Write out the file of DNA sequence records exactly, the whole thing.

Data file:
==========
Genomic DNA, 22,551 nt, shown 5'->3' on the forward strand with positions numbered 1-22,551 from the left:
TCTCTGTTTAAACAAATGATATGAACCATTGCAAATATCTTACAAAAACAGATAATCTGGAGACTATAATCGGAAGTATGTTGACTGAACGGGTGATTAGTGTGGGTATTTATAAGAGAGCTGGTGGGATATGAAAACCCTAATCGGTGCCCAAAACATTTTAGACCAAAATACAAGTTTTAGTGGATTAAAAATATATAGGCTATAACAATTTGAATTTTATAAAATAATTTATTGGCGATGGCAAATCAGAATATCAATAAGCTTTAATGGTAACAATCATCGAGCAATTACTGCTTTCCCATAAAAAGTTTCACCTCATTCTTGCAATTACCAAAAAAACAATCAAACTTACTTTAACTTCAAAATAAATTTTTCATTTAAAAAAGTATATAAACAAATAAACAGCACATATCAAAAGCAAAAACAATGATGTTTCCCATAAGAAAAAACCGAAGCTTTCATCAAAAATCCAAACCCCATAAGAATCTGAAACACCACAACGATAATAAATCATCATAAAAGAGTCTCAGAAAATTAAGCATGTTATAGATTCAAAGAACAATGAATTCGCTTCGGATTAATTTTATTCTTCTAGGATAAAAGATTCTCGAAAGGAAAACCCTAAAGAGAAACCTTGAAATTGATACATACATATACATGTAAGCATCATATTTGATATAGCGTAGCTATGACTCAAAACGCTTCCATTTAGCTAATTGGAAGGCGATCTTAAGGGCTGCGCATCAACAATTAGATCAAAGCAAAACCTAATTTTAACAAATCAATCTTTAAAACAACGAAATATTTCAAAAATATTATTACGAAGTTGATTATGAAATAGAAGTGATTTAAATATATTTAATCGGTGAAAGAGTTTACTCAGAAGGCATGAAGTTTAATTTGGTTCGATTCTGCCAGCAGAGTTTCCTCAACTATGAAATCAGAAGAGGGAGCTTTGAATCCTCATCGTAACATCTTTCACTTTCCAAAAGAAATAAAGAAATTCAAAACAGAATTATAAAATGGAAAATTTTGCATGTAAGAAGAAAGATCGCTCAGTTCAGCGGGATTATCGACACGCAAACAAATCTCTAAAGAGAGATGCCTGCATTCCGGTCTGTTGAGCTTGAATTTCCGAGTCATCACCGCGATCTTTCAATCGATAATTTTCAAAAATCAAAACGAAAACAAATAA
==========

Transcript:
Genomic DNA, 22,551 nt, shown 5'->3' on the forward strand with positions numbered 1-22,551 from the left:
TCTCTGTTTAAACAAATGATATGAACCATTGCAAATATCTTACAAAAACAGATAATCTGGAGACTATAATCGGAAGTATGTTGACTGAACGGGTGATTAGTGTGGGTATTTATAAGAGAGCTGGTGGGATATGAAAACCCTAATCGGTGCCCAAAACATTTTAGACCAAAATACAAGTTTTAGTGGATTAAAAATATATAGGCTATAACAATTTGAATTTTATAAAATAATTTATTGGCGATGGCAAATCAGAATATCAATAAGCTTTAATGGTAACAATCATCGAGCAATTACTGCTTTCCCATAAAAAGTTTCACCTCATTCTTGCAATTACCAAAAAAACAATCAAACTTACTTTAACTTCAAAATAAATTTTTCATTTAAAAAAGTATATAAACAAATAAACAGCACATATCAAAAGCAAAAACAATGATGTTTCCCATAAGAAAAAACCGAAGCTTTCATCAAAAATCCAAACCCCATAAGAATCTGAAACACCACAACGATAATAAATCATCATAAAAGAGTCTCAGAAAATTAAGCATGTTATAGATTCAAAGAACAATGAATTCGCTTCGGATTAATTTTATTCTTCTAGGATAAAAGATTCTCGAAAGGAAAACCCTAAAGAGAAACCTTGAAATTGATACATACATATACATGTAAGCATCATATTTGATATAGCGTAGCTATGACTCAAAACGCTTCCATTTAGCTAATTGGAAGGCGATCTTAAGGGCTGCGCATCAACAATTAGATCAAAGCAAAACCTAATTTTAACAAATCAATCTTTAAAACAACGAAATATTTCAAAAATATTATTACGAAGTTGATTATGAAATAGAAGTGATTTAAATATATTTAATCGGTGAAAGAGTTTACTCAGAAGGCATGAAGTTTAATTTGGTTCGATTCTGCCAGCAGAGTTTCCTCAACTATGAAATCAGAAGAGGGAGCTTTGAATCCTCATCGTAACATCTTTCACTTTCCAAAAGAAATAAAGAAATTCAAAACAGAATTATAAAATGGAAAATTTTGCATGTAAGAAGAAAGATCGCTCAGTTCAGCGGGATTATCGACACGCAAACAAATCTCTAAAGAGAGATGCCTGCATTCCGGTCTGTTGAGCTTGAATTTCCGAGTCATCACCGCGATCTTTCAATCGATAATTTTCAAAAATCAAAACGAAAACAAATAA